As official photographers of the Golden Gate Bridge, Gabriel Moulin and his sons Raymond and Irving documented the project from start to finish.
While all three photographed the bridge's construction, Raymond produced the majority of the harrowing, high-altitude images. Many of their photographs are presented in the book High Steel, by Richard Dillon, Thomas Moulin and Donald DeNevi (Celestial Arts, 1998).
Browse a gallery of the Moulins' Golden Gate Bridge photos, and read commentary by Richard Dillon.
Engineer James Eads tamed the mighty Mississippi, turning New Orleans into the second largest port in the nation.
A uniquely impressionistic history of the early years of the Space Race.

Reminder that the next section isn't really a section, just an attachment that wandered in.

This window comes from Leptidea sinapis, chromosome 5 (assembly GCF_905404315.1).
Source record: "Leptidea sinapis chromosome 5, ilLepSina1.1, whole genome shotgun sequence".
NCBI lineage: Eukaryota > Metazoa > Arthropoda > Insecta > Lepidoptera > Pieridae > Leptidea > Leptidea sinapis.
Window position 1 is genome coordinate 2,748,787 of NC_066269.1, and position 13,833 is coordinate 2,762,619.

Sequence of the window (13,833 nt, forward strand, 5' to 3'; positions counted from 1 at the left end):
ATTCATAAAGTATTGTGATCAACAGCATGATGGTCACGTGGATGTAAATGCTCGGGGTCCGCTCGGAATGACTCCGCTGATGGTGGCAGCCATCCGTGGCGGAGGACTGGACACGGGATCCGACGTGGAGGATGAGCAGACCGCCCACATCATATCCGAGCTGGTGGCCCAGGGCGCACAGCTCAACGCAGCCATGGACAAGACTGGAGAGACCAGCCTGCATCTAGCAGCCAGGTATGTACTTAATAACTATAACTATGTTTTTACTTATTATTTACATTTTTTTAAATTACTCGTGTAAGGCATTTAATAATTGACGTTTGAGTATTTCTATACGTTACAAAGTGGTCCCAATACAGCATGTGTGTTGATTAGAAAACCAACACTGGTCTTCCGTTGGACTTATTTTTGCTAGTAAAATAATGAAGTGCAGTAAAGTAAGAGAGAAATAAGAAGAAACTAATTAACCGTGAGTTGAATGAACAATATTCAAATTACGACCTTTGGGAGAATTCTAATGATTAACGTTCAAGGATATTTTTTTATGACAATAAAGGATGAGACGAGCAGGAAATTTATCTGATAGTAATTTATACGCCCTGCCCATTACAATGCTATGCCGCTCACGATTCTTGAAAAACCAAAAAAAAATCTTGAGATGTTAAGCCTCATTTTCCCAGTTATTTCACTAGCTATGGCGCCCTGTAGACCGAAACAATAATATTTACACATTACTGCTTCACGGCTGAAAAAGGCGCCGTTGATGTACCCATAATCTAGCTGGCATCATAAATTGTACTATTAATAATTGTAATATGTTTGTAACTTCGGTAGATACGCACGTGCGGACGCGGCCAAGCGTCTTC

The grave truth behind modern forensics was discovered in 1920s New York.
The Pennsylvania Railroad Company accomplished an enormous engineering feat, but destroyed a great architectural monument.
The internationally famous carnival of delights in New York was the birthplace of the hot dog and the roller coaster.
They were the first to brave the unknown.
Though first seen only as an expensive luxury, Alexander Graham Bell's telephone soon transformed American life and became a necessity.
Major Walter Reed's discovery in 1900 that mosquitoes spread yellow fever halted an outbreak and led to the disease's eventual eradication.